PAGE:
Gettysburg as a town is a paranormal hot spot, but what about locations within Gettysburg?  Spangler's Spring has always been an area of the battlefield that has produced paranormal experiences and evidence.  One of the best known ghost stories of Gettysburg, The Lady in White, takes place at The Spring.  Most of my own personal paranormal experiences in Gettysburg have also originated from Spangler's Spring, and most of these experiences have been some of the best/scariest.   So where is the water?  Spangler's Spring is so named because of a spring that is located on the property.  In 1895 the spring was capped off because of damage it had suffered from visitors to the area.  But the spring isn't the only source of water in that area.  Next to the spring is a large meadow that is bordered by Rock Creek.  Plenty of water available.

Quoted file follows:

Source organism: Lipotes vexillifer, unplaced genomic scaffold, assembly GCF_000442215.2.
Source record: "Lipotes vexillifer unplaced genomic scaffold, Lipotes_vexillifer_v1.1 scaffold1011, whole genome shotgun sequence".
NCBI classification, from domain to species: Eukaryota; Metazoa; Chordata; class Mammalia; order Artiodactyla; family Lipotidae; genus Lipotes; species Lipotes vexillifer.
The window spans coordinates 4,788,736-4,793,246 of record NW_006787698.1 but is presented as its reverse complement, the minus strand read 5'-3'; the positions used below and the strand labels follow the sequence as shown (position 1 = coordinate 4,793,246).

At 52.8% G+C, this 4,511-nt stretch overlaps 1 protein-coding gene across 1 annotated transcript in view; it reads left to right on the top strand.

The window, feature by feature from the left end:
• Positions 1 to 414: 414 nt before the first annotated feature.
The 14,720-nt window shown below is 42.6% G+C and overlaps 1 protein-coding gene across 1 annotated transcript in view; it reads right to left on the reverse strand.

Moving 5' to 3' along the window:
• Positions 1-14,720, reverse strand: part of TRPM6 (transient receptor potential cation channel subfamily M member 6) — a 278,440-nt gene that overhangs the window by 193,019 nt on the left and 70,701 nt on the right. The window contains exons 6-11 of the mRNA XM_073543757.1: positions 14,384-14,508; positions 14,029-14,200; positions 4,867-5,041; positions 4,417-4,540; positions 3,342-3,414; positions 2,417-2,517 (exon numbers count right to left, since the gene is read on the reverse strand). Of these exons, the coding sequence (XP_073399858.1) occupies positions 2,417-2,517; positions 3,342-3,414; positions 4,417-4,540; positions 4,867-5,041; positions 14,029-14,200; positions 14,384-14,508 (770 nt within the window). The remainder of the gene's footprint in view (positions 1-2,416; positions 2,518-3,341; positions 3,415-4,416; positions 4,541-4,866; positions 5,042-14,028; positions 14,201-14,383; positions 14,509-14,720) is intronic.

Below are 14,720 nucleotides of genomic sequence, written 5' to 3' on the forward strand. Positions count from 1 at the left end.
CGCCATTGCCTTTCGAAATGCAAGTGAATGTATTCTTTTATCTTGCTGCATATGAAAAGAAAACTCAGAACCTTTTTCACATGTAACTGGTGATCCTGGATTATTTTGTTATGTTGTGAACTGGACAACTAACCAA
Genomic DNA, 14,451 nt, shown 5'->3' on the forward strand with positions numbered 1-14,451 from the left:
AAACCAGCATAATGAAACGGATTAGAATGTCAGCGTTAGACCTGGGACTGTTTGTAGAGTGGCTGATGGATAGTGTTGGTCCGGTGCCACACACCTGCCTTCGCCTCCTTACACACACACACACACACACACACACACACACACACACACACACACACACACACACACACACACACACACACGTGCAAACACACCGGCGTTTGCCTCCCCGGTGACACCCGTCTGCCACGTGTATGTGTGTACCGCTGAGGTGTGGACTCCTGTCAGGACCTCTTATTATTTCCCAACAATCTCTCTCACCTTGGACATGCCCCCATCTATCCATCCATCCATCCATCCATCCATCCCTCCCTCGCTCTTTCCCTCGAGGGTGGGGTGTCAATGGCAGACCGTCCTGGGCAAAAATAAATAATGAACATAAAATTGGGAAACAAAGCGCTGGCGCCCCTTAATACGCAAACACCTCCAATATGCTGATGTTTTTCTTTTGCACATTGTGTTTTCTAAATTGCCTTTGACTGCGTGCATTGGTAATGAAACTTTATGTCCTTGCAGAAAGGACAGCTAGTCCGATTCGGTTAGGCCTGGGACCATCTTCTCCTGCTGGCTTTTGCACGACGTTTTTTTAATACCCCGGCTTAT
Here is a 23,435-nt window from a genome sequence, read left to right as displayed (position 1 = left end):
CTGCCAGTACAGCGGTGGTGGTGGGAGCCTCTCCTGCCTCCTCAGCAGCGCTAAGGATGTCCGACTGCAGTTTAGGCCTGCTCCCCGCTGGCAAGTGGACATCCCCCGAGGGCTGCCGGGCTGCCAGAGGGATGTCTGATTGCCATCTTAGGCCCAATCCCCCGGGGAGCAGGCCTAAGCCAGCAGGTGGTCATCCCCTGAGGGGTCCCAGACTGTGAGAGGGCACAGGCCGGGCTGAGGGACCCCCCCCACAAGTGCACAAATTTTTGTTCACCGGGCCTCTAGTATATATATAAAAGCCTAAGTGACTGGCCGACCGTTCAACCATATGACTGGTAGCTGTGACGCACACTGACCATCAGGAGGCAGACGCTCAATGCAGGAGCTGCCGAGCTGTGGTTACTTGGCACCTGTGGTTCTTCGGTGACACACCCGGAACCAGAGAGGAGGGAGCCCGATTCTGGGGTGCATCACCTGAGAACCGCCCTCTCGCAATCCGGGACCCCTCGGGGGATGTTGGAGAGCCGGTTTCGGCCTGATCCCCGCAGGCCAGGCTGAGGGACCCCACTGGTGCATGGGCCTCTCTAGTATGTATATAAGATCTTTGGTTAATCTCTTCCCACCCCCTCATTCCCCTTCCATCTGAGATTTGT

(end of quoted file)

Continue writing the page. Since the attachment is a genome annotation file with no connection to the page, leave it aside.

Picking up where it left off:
Bridges are also known for their ghosts.  There are several bridges in and around Gettysburg that are reputed to be haunted.  Sach's Bridge in Gettysburg, Starner's Dam Bridge in Harney, MD, Utica Covered Bridge in Thurmont, MD and Roddy Creek Bridge in Thurmont, MD all have ghost stories associated with them.

In the Tidewater region of Virginia, there is an area referred to as Old House Woods.  The 50 acres of trees has boasted paranormal activity since the 1800's.  The Baltimore Sun thought it was worthy of a news story in the 1920's.  Personally I feel it is one of the most haunted and spooky locations I've been in.  Every time I have been there I have experienced some bone chilling things to include hearing phantom footsteps, having a car door slam shut and having a locked and latched car trunk open on its own.  The Chesapeake Bay borders one end of the woods and White's Creek runs along the other edge. 

So the next time you're out investigating, think about checking to see what bodies of water might be in the area.